State officials say fish in Black Earth Creek are contaminated with toxic “forever chemicals.”
The Department of Natural Resources and Department of Health Services are advising anglers to limit consumption of brown trout from the popular Class 1 trout stream in western Dane County.
The agencies said fish collected in 2020 near Cross Plains had elevated levels of PFOS, one of many fluorinated compounds that can cause cancer and other ailments, and cautioned people not to eat the fish more than once per week.
The DNR did not immediately provide the test results or indicate a potential source of contamination, though some of the highest surface water concentrations reported are near the former Refuse Hideaway Landfill, a 23-acre Superfund site on Highway 14 in Middleton where industrial waste was dumped in the 1970s and 80s.
The advisory includes the entire length of the creek from Middleton to the confluence with Blue Mounds Creek near the Wisconsin River.
There was no discussion of new or modified limits for about two dozen other substances, including Trichloroethylene, a common dry cleaning chemical known as TCE, and chromium-6, a carcinogen made famous by Erin Brockovich.
Kyle Zempel, a fishing guide and owner of Black Earth Angling, said Black Earth Creek is one of the closest trout streams to Chicago and is easily accessible to Madison anglers.
“The resource itself is extremely important,” he said. “To have a trout stream within a short distance of a major city is really really special.”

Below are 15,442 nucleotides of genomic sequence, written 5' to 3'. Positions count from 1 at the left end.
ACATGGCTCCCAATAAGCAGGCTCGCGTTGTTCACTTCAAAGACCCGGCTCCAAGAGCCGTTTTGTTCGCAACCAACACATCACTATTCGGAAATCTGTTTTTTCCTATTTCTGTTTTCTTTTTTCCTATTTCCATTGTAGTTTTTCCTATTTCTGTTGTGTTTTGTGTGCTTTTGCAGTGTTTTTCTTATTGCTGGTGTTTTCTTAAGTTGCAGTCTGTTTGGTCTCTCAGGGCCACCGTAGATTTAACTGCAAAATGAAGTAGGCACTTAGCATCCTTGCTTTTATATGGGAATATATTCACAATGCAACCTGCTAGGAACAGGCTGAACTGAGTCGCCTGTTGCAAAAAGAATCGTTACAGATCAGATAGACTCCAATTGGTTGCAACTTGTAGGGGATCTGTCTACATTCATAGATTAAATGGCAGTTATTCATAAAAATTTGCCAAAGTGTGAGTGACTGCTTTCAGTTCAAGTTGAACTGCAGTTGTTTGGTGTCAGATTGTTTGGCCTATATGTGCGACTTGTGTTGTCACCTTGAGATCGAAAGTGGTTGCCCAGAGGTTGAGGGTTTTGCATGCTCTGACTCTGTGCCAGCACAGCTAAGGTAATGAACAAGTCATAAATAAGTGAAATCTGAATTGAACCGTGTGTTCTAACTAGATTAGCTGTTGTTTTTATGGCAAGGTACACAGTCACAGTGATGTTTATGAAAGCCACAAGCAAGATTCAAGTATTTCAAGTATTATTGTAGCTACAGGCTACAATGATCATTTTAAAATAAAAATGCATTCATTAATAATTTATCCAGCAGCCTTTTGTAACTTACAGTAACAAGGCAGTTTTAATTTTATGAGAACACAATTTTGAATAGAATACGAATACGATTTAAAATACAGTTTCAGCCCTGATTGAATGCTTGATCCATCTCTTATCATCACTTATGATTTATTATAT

Though most trout anglers return their catch, Zempel said the consumption advisory is “another knock” against the creek, which was once considered among the best trout fisheries in the nation but has been degraded by urban and agricultural pollution in recent decades.
“One thing after another keeps happening,” he said.
Thursday’s announcement is the state’s second PFAS-related consumption advisory issued this year. In January the agency said people should limit consumption of rock bass from Green Bay and its tributaries.
Advisories are in place for all but two of Madison’s lakes as well as Starkweather Creek.
The DNR has also issued PFAS consumption advisories for smelt from Lake Superior and trout from Silver Creek in the Fort McCoy Army base in Monroe County. PFAS advisories were previously in place for fish caught in three pools of the Mississippi River.
The DNR publishes advisories for specific species from around the state in an annual guidebook available on the agency website.
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